Jules Bordet (1870-1961) was a Belgian bacteriologist and immunologist remembered for his pioneering work in serology. In 1919 he was awarded the Nobel Prize in medicine for his work on the application of serological techniques to diagnosis and control of infectious diseases.

Bordet was educated at the Athenee Royal of Brussels and the University of Brussels, where he earned his MD in 1892. In 1894, Bordet won a fellowship at the Institut Pasteur in Paris where he joined Elie Metchnikoff’s laboratory. There he studied and compared processes of bacteriolysis and hemolysis, and he used of hemolytic and precipitating serums to explore antigenic specificity. Developing this work, Bordet discovered a substance known as "alexin" and noted its role in antigen-antibody processes. To Bordet this discovery also suggested a way to identify the presence of specific disease antibodies in a patient's blood serum. With his brother-in-law Octave Gengou, Bordet successfully applied this insight to the serodiagnosis of typhoid fever, carbuncle, hog cholera, and other diseases.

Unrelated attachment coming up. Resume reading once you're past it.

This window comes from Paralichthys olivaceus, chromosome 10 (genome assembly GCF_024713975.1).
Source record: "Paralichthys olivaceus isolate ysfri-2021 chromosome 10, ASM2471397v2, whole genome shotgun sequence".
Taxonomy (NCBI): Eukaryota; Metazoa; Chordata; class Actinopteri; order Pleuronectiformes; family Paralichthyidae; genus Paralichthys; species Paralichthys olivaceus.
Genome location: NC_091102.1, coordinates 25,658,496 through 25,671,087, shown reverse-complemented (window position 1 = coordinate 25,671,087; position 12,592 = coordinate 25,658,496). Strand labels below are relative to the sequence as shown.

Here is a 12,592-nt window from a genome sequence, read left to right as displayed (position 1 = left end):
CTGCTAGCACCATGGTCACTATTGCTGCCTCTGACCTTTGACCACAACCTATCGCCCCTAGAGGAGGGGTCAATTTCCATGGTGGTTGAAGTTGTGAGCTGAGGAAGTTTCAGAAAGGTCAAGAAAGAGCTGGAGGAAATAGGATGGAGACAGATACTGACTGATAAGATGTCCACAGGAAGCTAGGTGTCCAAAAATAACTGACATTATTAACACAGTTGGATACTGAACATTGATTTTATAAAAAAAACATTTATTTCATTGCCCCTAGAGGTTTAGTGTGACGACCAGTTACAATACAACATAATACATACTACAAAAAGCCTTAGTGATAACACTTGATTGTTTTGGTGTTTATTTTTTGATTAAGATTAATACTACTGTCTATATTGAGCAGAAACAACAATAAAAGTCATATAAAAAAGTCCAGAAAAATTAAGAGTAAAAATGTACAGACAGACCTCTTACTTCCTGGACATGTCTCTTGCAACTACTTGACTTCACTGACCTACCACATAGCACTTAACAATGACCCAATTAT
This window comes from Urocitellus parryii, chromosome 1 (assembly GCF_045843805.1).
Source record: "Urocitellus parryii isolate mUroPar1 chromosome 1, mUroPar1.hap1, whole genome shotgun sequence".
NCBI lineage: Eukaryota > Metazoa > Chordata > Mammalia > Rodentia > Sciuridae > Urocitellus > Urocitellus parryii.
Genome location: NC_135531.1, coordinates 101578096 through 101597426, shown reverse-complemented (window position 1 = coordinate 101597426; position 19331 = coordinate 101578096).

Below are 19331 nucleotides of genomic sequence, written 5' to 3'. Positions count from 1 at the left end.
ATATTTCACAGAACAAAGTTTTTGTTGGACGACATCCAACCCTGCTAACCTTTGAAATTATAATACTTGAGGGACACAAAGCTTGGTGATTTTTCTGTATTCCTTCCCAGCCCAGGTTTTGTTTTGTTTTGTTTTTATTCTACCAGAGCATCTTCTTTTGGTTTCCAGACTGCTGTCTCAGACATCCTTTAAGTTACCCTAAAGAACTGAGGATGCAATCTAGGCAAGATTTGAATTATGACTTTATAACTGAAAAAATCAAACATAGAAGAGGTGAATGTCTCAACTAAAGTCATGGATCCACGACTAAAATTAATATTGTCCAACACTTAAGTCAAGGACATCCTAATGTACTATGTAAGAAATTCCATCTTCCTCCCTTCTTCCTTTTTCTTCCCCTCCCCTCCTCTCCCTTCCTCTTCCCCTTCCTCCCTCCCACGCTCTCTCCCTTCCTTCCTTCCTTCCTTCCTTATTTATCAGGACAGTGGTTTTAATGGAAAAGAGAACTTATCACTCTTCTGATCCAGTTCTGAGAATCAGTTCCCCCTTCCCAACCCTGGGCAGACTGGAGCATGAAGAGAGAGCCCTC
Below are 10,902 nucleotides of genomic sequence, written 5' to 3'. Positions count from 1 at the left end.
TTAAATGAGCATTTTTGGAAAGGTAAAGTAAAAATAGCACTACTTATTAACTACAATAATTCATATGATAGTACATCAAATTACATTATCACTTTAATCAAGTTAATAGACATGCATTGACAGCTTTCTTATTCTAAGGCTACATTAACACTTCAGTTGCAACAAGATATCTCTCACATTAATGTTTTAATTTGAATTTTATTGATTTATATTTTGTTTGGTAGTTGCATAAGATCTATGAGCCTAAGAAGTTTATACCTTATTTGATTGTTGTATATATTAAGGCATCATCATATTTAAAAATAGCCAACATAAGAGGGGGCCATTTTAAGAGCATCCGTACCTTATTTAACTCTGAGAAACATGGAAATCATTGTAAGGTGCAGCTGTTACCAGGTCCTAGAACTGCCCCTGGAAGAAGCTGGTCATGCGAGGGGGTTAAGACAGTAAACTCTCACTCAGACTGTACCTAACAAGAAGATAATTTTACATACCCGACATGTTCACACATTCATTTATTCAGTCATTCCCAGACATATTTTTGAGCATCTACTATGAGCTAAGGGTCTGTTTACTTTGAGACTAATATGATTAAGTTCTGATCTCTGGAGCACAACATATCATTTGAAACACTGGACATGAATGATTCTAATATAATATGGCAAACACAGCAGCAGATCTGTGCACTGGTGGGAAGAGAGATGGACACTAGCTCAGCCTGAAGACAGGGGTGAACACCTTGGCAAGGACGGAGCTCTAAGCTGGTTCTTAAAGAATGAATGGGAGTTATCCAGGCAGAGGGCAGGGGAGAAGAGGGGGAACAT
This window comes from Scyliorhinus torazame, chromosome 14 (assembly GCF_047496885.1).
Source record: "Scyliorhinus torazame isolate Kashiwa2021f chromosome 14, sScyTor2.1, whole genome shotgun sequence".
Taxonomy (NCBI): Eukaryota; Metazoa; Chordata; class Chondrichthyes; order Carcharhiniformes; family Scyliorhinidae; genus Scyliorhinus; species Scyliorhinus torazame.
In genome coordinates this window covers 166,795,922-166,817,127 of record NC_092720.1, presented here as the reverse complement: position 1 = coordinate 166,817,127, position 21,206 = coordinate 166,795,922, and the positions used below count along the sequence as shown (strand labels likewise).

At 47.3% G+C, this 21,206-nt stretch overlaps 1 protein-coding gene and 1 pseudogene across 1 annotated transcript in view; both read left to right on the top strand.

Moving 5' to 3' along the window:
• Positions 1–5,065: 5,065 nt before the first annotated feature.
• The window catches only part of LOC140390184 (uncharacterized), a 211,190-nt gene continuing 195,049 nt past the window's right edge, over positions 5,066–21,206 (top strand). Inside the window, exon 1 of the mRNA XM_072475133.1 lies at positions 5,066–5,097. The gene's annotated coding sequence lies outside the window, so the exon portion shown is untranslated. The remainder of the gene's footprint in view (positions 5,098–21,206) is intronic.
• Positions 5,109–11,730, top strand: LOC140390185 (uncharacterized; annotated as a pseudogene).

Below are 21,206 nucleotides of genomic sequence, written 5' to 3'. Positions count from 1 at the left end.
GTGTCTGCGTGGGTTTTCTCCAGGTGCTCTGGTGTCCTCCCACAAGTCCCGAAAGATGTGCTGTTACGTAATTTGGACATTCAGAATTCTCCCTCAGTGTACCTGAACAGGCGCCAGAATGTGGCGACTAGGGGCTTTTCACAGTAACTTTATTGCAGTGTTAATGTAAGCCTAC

In 1906, Bordet and and Gengou (1875-1957) isolated Bordetella pertussis as the cause of whooping cough, prepared a vaccine, and studied the bacillus's variations. He also isolated the bacilli causing bovine peripneumonia and avian diphtheria and undertook studies of blood coagulation and bacteriophages.

In 1900 Bordet founded the Pasteur Institute Brussels, which he directed until 1940. He was promoted to Professor of Bacteriology at the Free University of Brussels in 1907, where he taught until 1935 while also lecturing annually at the Institut Pasteur in Paris.


Vieuchange, Jean. "Bordet, Jules." Complete Dictionary of Scientific Biography, vol. 2, Charles Scribner's Sons, 2008. 300-301.

Last modified 27 January 2017